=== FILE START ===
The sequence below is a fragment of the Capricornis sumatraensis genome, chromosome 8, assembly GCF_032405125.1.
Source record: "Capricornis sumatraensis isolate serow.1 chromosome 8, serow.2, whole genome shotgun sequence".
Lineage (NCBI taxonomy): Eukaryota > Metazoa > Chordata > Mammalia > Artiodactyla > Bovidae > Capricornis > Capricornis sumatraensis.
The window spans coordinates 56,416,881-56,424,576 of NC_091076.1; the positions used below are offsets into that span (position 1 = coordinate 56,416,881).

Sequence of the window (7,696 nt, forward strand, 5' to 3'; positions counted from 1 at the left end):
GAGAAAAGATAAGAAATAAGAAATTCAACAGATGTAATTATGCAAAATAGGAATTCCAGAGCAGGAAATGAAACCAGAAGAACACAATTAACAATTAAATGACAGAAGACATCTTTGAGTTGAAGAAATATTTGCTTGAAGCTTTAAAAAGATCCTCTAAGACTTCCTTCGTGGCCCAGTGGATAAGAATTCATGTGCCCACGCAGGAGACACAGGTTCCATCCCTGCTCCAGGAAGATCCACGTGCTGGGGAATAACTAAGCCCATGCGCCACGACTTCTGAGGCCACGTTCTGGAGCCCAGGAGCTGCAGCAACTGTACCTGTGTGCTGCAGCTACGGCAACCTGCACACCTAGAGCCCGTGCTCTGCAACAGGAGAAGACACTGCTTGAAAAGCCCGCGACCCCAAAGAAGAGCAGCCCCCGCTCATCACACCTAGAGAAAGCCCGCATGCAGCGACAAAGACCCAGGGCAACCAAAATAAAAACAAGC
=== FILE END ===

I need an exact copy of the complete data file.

The sequence below is a fragment of the Capricornis sumatraensis genome, chromosome 8, assembly GCF_032405125.1.
Source record: "Capricornis sumatraensis isolate serow.1 chromosome 8, serow.2, whole genome shotgun sequence".
Lineage (NCBI taxonomy): Eukaryota > Metazoa > Chordata > Mammalia > Artiodactyla > Bovidae > Capricornis > Capricornis sumatraensis.
The window spans coordinates 56,416,881-56,424,576 of NC_091076.1; the positions used below are offsets into that span (position 1 = coordinate 56,416,881).

Sequence of the window (7,696 nt, forward strand, 5' to 3'; positions counted from 1 at the left end):
GAGAAAAGATAAGAAATAAGAAATTCAACAGATGTAATTATGCAAAATAGGAATTCCAGAGCAGGAAATGAAACCAGAAGAACACAATTAACAATTAAATGACAGAAGACATCTTTGAGTTGAAGAAATATTTGCTTGAAGCTTTAAAAAGATCCTCTAAGACTTCCTTCGTGGCCCAGTGGATAAGAATTCATGTGCCCACGCAGGAGACACAGGTTCCATCCCTGCTCCAGGAAGATCCACGTGCTGGGGAATAACTAAGCCCATGCGCCACGACTTCTGAGGCCACGTTCTGGAGCCCAGGAGCTGCAGCAACTGTACCTGTGTGCTGCAGCTACGGCAACCTGCACACCTAGAGCCCGTGCTCTGCAACAGGAGAAGACACTGCTTGAAAAGCCCGCGACCCCAAAGAAGAGCAGCCCCCGCTCATCACACCTAGAGAAAGCCCGCATGCAGCGACAAAGACCCAGGGCAACCAAAATAAAAACAAGC